NANTICOKE — Promises of technology upgrades, a new welding program, longer cafeteria hours, improved security and, yes, a looming tuition hike were all part of Luzerne County Community College President Thomas Leary’s remarks during an open forum with students Thursday.
But the bulk of his time at the podium was used to get feedback from the audience.
During nearly an hour of such feedback from a crowd of 40 or so people, the tuition hike never came up. Leary mentioned it himself, explaining as he has since the increase came up at a board of trustees meeting Tuesday that it is necessary thanks to a loss four years ago of $1.2 million annually in money coming from the state, followed by flat-lined state subsidies each succeeding year.
“As a result, we’ve lost $5 million in the last four years,” Leary said. “I think it is most regrettable that in a society that is supposed to be the leaders of the world … that the commitment that was made many years ago to students at community colleges that we would continue to fund the colleges to maintain a low cost, I think it’s regrettable that that’s not being followed through by the state of Pennsylvania.”
Leary has generally avoided putting a figure on the tuition increase, insisting numbers are still being crunched, but did concede that “it’s going to increase at least as much as last year — at least — and maybe more.” Tuition rose $14, from $96 in 2012-13 to $110 in 2013-14.
But prior to that news Leary offered a litany of improvements in the coming year, much of it courtesy of up to $900,000 the state has approved for capital projects. That money will help pay for:
• Technology upgrades to speed up computer networks on campus, and replacement of one-quarter of existing machines in computer labs.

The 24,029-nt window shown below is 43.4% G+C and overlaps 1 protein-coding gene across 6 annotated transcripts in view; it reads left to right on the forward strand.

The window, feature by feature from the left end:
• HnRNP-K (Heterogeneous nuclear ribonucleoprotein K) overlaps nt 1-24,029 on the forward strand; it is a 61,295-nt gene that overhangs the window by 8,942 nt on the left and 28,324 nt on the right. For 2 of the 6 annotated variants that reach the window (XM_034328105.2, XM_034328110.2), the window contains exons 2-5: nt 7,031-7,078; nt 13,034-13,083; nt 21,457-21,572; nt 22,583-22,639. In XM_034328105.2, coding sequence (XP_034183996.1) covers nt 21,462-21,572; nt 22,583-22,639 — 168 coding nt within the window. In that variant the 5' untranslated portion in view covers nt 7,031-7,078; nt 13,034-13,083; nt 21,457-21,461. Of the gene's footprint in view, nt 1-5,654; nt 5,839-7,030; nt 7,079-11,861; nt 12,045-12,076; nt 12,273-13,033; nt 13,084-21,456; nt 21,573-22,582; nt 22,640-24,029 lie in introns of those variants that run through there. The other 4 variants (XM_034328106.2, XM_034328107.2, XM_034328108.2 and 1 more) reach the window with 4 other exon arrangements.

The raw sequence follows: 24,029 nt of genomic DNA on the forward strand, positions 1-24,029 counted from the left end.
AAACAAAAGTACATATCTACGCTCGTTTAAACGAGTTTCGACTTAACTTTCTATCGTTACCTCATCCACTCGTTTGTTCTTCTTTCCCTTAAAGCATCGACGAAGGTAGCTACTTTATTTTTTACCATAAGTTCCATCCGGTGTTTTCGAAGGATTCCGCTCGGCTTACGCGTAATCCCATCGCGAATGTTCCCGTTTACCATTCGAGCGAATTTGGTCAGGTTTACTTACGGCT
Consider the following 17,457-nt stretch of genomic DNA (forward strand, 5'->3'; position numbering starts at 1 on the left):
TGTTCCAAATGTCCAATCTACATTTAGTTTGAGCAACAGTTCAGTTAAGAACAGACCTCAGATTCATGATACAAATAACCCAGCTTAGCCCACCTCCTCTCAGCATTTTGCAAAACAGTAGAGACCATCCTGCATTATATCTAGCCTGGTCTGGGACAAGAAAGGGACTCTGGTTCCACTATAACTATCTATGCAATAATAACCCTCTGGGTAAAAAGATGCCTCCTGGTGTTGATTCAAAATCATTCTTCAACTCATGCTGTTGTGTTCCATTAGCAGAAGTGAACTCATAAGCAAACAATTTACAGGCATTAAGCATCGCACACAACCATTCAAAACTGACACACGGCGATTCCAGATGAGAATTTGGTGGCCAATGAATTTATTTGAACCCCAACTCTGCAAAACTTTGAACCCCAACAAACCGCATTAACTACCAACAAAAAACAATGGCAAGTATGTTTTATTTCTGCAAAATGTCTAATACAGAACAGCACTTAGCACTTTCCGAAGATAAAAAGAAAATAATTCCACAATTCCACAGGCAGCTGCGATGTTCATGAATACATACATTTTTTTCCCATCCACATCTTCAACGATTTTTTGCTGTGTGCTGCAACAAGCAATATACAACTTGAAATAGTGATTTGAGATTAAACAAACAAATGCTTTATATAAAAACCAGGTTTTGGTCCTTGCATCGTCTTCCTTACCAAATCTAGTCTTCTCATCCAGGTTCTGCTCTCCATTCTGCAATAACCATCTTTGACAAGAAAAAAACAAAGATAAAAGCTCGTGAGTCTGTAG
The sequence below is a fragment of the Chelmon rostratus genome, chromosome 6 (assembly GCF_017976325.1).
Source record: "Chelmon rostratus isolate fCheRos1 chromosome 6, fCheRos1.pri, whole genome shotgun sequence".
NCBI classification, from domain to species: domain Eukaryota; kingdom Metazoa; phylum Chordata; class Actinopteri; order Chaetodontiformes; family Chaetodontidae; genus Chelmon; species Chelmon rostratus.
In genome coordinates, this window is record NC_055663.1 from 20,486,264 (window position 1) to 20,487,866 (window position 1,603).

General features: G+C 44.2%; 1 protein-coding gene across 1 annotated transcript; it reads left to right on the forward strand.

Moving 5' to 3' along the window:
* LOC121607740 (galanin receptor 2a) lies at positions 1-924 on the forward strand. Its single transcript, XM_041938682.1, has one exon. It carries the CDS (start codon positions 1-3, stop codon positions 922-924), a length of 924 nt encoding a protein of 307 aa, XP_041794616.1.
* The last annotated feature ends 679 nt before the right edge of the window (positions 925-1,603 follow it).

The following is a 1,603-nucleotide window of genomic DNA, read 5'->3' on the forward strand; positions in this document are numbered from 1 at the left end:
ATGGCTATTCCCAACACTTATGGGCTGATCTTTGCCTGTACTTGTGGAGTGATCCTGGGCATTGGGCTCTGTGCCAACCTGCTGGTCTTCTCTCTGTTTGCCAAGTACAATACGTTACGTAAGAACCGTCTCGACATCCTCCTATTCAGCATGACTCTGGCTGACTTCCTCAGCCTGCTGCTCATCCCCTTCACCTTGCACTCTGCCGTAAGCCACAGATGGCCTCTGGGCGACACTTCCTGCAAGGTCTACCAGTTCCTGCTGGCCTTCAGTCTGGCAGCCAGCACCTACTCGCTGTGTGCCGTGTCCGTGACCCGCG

• New desks in many classrooms, and new furniture in the downstairs lounge of the student center. “A few weeks ago I sat in one of those chairs and went down to the floor,” Leary said. “I realized we need new furniture.”
• Enhanced security, which Leary noted is even more important in the wake of a threat last month that shut the campus down for two days. The school will have direct emergency connections to campus security offices in the classrooms and outside buildings.
• New equipment for the automotive technology and communications arts programs, including creation of a welding program.
Leary then asked for input from the students and got an earful of questions and ideas for improvements. One person noted the nursing program gets “thousands” of applicants but only accepts a hundred or so. Leary said about 1,700 apply but only 125 can be accepted because there aren’t enough openings in area hospitals to provide the practical training the school includes in the program.
Several asked about the fate of “Building 11” on campus, currently labeled as the facility office and classroom building. Leary said it is in major need of repairs and the school is looking for money. Options mentioned included refurbishing it or replacing it with a theater — something Leary said several times he would like to see on campus — or razing it to create a green space, something one student pointed out would be less useful on a campus where most of the students are present during winter, not summer.
One student suggested a swimming pool, but Leary said liability insurance made that cost-prohibitive.
Students also asked about several offices vacated in Building 7 when the English Department was moved. The most common recommendation was to create study spaces for students between classes.
One adult pointed out that those taking evening classes pay the same amount as day students but don’t get the same services, most notably cafeteria access. Leary said the cafeteria closes at 2 p.m., but “I’m going to ask them to stay open until 4 this fall.”
Another student said the cafeteria does not accept “food stamps,” and Leary promised “Unless there is something that prohibits it, we will accept food stamps.”
Leary closed with comments on the tuition increase, but after conceding the hike is inevitable he promised whenever possible to extend payment deadlines if students found themselves struggling to cover the cost.
“We’re not going to deny anyone a college education because you don’t have the money in your pocket,” he said.